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Volatile Market. Rates - Not So Much.

Volatile Market. Rates - Not So Much.

Alexis: Hey, everyone. Welcome back to the Mortgage Rundown. My name is Alexis Quinney, and this is Jason Obradovich, CIO of New American Funding. Hey, Jason, how are you doing today?

Jason: Good, Alexis. How are you?

Alexis: I'm doing good. So, what is going on with mortgage rates? I know that there's been a lot of ups and downs lately. So where do we stand today?

Jason: You know, really, a lot of the calamity and all the volatility that happened in March has really gone away. So that's where we saw mortgage rates going down, back up, back down again. And really, since the Federal Reserve started buying mortgage-backed securities, quite honestly, if you look 60 days ago today, mortgage rates are almost in the exact same position. And so that has been the Fed's job ... to take the volatility out of the market. Let's create a lot of certainties. When you create volatility, you can end up putting a lot of mortgage companies out of business. You can confuse borrowers like it just creates a lot of chaos. And they've done a really great job of holding mortgage rates very consistent for the last two months. And likely that's going to continue for a while. 

Alexis: OK. Well, I understand the Federal Reserve is keeping rates consistent. Are mortgage rates going to go any lower than they are right now?

Jason: You know, that's really going to be dependent upon the Federal Reserve. Prior to this event, it was the market that drove mortgage rates up and down. You would see mortgage rates generally move up and down with Treasury rates. But now the Federal Reserve has come in and said, ‘you know, we're going to hold Treasury rates here. We're going to hold mortgage rates here by buying mortgage-backed securities.’ And so, we don't really know what their plan is. The presumption is they want to keep volatility out of the market and keep consistency in the market. And so more likely than not, they're going to keep mortgage rates low for quite a while. Whether or not they lower rates even further down the road, we don't know. It would probably depend on the economy and what happens with the shutdown and some of the social disruptions that are going on. We don't really necessarily know. But as of right now, I would say, if I'm a betting man, rates are going to stay very consistent at a very low level like they are today for quite a while.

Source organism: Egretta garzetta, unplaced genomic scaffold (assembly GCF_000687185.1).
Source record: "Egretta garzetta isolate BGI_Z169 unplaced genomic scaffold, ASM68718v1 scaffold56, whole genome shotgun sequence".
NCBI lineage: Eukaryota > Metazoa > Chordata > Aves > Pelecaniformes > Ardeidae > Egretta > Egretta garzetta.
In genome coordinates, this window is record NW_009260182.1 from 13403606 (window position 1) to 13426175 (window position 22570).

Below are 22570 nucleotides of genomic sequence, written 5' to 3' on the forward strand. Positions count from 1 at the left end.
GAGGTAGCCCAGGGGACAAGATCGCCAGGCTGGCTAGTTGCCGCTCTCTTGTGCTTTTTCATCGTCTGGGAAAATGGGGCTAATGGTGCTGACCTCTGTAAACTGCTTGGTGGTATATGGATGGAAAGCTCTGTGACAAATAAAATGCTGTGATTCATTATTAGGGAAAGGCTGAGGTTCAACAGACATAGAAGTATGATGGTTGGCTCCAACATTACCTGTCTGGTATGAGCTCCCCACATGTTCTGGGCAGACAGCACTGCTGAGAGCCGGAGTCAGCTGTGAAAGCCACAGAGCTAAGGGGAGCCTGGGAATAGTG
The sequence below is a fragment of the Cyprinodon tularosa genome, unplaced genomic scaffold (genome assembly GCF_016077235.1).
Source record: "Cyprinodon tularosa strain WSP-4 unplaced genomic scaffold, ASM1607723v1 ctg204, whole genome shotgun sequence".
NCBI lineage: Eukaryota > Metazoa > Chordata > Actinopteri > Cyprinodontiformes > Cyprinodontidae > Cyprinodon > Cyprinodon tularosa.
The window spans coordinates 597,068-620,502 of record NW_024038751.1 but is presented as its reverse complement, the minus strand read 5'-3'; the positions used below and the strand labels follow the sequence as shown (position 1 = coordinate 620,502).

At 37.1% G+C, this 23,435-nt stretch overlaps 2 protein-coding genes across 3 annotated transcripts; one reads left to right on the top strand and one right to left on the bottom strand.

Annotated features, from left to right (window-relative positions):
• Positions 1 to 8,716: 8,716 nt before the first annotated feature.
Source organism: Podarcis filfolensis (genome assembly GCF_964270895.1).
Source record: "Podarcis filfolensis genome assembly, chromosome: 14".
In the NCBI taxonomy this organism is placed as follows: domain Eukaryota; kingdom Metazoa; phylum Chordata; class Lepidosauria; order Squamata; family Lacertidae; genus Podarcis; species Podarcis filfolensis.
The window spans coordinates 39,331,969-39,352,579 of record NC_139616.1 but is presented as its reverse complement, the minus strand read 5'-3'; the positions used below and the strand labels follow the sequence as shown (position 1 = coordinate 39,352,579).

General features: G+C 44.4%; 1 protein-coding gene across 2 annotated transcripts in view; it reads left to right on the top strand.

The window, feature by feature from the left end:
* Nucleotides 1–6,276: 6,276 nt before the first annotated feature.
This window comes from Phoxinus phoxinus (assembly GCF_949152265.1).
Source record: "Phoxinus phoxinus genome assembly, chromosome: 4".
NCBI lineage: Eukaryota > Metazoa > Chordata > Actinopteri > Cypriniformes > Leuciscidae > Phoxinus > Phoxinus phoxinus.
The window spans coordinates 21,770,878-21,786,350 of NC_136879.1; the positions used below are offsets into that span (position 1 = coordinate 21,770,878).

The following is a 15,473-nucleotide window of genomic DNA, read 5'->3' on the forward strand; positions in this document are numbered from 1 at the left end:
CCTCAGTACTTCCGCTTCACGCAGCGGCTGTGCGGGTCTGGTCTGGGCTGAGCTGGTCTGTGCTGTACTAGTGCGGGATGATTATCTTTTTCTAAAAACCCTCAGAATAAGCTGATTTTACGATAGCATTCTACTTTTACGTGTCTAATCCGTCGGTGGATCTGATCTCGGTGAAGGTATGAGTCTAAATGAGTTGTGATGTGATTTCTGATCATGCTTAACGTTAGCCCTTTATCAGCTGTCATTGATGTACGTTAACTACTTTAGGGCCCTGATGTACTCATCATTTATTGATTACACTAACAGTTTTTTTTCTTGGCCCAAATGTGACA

Alexis: Got it. So, switching gears a little bit: What's the state of the mortgage industry as a whole looking like away from the Federal Reserve? Like, what else is going on?

Jason: Yeah, the Federal Reserve did a great job of keeping mortgage rates consistent, which really helps protect the industry, but outside of that, there are a lot of challenges going on. Starting with forbearances, I believe right now or as of today, about nine percent of all U.S. mortgage borrowers are in a forbearance plan. That doesn't really mean they're not making their payment. It just means that they are protecting themselves, that if they miss a payment, their house won't be foreclosed upon. You know, one of the big lessons learned from the ‘08 financial crisis was we really want to keep borrowers in homes—that protects housing, that protects the borrower and allows them to continue to make an investment when these times of volatility kind of disappear and move into the past. And so, the forbearance plans are a great tool to do that. I think the politicians were a little bit irresponsible with how they rolled it out by telling everyone, ‘hey, you don't have to make a payment.’ That's not the case. But there are other challenges. You know, some of the big challenges we had in March were margin calls where some mortgage lenders ran out of cash. And the Federal Reserve has helped solve that situation.

Servicers are having difficulty with advances. So, in this scenario, if borrowers don't make payments, the servicer is supposed to collect those payments and give those payments to the investor. Well, if they don't receive them, they can't pass them on to the investor. And in some cases, the servicer has to give the investor the money, whether the servicer received it or not. And so those are other challenges the industry in Washington, D.C.  are dealing with. And quite honestly, they've made a lot of headway. I think there are a lot fewer concerns, you know, maybe 90 percent fewer concerns than there were in March. And so, you know when you look at the challenges, they're not completely gone. But they’re certainly a lot better than they were two months ago when the whole thing kind of fell apart.

Alexis: Yeah, that's great to hear. Only time will tell, I guess.

Jason: Yeah, absolutely.

Alexis: Alright. Thank you so much for hopping on with you today, Jason. This was extremely helpful…a lot of great information and I really appreciate you taking the time to talk to me today!

Jason: Absolutely, Alexis. I enjoyed it!

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